Tosca resumes its place as one of the jewels of the OA repertoire in this superb new production helmed by master director John Bell. An ingenious update to Nazi-occupied Rome of the mid 1940s heightens the drama of Puccini’s thriller, with lavish production values and a top-notch cast completing the package.
Michael Scott-Mitchell’s sumptuous gold and marble set for the Attavanti chapel is jaw-droppingly beautiful, and puts the stamp of quality on the production from the opening seconds. Highly realistic settings give the opera an enormous advantage over gimmicky ‘concept’ stagings in terms of allowing the characters and story to live and breathe in a believable manner. This verisimilitude is exactly what Bell was aiming for, and, with the help of his stunning cast, he has certainly achieved a gripping, electrically charged telling of the classic story.
The traditional act one setting of a timeless Roman church means that costumes are initially the only indicator of the updated period. When Scarpia’s men enter, their uniforms appear recognisable but it is not until the Nazi banners are carried in that the full picture is revealed, with all in attendance required to salute with “Heil” as the act one curtain closes. Scarpia holds court like Darth Vader in act two, his disregard for humanity revealed when he molests a female officer in full view of his men. When Tosca runs up stairs for the traditional end of act three, rows of barbed wire block her jump, leading to a slightly altered ending, but one that leaves us with a harrowing image.
Teresa Negroponte, a relative newcomer, has balanced the naturalism required with a healthy amount of flair and style. Tosca’s act two gown is divinely decadent without being ostentatious in the least. Military uniforms are of a quality and detail usually only seen in movies.
Maestro Christian Badea leads Australian Opera and Ballet Orchestra in bringing out the full colour and passion in Puccini’s time-honoured score, with particular oomph and splendour from the brass.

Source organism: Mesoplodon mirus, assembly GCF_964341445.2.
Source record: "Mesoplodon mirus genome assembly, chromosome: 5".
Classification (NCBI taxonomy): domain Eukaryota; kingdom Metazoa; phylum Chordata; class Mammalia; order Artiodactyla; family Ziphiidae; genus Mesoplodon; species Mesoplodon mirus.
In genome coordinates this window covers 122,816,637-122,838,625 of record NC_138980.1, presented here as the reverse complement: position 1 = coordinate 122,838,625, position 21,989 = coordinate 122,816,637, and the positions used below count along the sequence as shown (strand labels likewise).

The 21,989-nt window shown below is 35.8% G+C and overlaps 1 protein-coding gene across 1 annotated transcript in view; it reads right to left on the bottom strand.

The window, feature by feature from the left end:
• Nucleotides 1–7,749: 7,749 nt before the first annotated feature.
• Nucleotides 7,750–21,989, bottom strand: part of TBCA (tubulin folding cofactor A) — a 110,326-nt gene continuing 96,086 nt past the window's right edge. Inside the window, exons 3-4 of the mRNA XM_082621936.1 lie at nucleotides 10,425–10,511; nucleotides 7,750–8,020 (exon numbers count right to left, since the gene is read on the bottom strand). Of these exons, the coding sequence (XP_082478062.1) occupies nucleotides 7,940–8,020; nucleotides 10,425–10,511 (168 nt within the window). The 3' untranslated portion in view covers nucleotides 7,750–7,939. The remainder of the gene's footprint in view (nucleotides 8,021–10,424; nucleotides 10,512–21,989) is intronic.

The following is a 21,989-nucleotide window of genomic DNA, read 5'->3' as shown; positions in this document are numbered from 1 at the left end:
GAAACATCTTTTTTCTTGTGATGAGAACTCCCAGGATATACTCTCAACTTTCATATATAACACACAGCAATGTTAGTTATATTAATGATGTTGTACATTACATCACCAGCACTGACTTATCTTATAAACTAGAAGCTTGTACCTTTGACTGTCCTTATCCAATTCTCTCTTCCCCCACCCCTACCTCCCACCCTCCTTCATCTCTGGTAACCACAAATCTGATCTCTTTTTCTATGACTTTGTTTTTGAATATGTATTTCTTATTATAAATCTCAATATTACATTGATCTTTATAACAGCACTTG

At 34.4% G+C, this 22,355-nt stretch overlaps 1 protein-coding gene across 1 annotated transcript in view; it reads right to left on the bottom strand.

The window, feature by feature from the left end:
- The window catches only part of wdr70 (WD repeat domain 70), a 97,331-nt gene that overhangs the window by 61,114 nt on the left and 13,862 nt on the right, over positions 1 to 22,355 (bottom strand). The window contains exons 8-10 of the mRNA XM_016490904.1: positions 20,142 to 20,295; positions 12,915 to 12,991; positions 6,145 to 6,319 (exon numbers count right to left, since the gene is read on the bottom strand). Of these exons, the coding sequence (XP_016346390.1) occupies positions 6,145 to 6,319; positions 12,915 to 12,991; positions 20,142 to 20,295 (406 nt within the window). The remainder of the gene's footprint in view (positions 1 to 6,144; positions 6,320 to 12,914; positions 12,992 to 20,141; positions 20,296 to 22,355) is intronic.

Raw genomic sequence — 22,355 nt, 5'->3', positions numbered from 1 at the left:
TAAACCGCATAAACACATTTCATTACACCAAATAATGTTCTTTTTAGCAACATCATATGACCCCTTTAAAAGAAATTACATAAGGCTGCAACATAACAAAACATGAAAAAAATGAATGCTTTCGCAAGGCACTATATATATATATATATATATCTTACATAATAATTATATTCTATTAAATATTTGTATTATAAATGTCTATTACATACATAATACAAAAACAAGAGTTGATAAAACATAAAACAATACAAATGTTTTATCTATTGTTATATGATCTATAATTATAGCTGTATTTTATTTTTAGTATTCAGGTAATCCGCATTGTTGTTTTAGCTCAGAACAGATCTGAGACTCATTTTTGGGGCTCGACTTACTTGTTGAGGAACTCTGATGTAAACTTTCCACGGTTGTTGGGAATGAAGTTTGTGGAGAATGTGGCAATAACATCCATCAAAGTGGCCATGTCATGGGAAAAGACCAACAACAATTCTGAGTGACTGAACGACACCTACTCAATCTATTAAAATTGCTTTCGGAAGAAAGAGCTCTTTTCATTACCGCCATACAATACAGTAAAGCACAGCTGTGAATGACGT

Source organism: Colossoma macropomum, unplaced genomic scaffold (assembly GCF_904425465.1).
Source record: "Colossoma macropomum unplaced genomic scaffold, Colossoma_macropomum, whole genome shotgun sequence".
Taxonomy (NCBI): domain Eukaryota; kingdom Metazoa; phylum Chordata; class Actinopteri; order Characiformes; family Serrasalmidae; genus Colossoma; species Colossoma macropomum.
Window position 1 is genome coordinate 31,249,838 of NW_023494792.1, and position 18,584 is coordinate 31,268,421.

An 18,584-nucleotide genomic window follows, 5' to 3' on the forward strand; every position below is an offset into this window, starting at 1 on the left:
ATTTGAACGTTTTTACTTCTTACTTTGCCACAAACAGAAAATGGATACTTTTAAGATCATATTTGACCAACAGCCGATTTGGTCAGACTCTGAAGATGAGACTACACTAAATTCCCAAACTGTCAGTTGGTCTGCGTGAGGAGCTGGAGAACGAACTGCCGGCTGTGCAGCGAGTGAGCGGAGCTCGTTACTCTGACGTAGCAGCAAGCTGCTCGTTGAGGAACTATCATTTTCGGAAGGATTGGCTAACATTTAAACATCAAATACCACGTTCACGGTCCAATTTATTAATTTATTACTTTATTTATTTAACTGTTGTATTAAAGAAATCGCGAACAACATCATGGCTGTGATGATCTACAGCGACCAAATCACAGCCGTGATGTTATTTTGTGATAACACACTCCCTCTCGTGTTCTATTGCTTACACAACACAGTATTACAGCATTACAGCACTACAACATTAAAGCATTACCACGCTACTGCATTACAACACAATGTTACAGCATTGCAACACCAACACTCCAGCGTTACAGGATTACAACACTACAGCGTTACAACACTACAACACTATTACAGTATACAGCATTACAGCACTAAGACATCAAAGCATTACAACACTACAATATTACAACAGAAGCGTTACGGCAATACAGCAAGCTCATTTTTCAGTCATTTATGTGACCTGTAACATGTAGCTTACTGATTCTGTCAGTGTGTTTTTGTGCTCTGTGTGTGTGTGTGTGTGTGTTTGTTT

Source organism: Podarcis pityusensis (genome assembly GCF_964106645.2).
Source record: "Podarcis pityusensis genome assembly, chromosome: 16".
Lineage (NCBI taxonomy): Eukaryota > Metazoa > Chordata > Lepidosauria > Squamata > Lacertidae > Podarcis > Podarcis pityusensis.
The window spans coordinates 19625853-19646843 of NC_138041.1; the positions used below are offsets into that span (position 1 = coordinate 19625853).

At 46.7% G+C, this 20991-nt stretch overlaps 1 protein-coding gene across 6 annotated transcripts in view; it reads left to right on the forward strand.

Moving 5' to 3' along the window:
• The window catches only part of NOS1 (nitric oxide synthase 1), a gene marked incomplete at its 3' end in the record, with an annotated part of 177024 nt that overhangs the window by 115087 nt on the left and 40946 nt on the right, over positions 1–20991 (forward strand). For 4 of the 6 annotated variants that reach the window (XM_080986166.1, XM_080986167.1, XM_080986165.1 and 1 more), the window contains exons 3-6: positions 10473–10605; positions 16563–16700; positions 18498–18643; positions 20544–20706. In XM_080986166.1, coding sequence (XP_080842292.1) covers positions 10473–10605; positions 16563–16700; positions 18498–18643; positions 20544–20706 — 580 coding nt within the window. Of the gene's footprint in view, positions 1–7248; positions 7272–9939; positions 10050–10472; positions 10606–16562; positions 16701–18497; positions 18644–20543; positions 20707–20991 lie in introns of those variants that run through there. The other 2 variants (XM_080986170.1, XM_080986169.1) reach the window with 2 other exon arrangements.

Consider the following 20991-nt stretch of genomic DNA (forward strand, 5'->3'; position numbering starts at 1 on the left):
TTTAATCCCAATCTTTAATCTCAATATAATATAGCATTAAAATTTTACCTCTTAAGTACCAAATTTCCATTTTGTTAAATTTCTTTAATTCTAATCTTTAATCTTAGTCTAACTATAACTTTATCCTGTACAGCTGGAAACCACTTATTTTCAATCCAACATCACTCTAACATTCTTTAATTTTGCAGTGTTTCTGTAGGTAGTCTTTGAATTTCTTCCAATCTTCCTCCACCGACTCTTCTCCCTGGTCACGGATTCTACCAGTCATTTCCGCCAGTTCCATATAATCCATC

Yonghoon Lee’s trim and youthful appearance belies a voice of extraordinary power, and his gloriously romantic tone is swoonworthy. A gifted actor, Lee conveys the passion and nobility of Cavaradossi, and his physicalisation of the ravages of torture is almost too painful to watch.
Greek soprano Alexia Voulgaridou enjoys strong chemistry with Lee, and their passionate duets are wonderful. Voulgaridou presents a rounded characterisation of Floria Tosca as a natural woman rather than the flouncy diva sometimes seen. Tosca’s jealousy is a natural result of her strong passion, and, when she realizes the horror of her impending fate at the hands of Scarpia, her violent outburst is entirely believable. This is where the updated setting really pays off, as Tosca’s deadly rage is seen as a reaction not just of her distress in the moment, but as an outpouring of rage on behalf of her people at the fear, starvation and oppression they have suffered at the hands of the Germans. Almost paralysed with fear, Tosca sing “Vissi d’arte” as a trembling prayer in an exquisite moment from Voulgaridou.
John Wegner conveys the piercing, unflinching malevolence of Scarpia to great effect, his rich baritone voice coming forth with seemingly effortless power. Wegner also avoids caricature in portraying the evil Scarpia as a man simply accustomed to abusing the power his rank affords him.
Acting and focus, not to mention singing are uniformly strong from supporting players and the chorus. Special mention to the redoubtable John Bolton Wood, a delight as the lively sacristan.
The size of the sets for Tosca indicate a very likely engagement in Melbourne, where the production will no doubt look magnificent on the State Theatre stage. Hopefully a filmed version is also slated, as the production would have great appeal to cinema and blu-ray viewers around the world.
Tosca plays at Joan Sutherland Theatre, Sydney Opera House until 31 August 2013. Cheryl Barker and Diego Torre take over the lead roles from 4 August 2013.
Photos: Prudence Upton
This review published on Theatre People 12 July 2013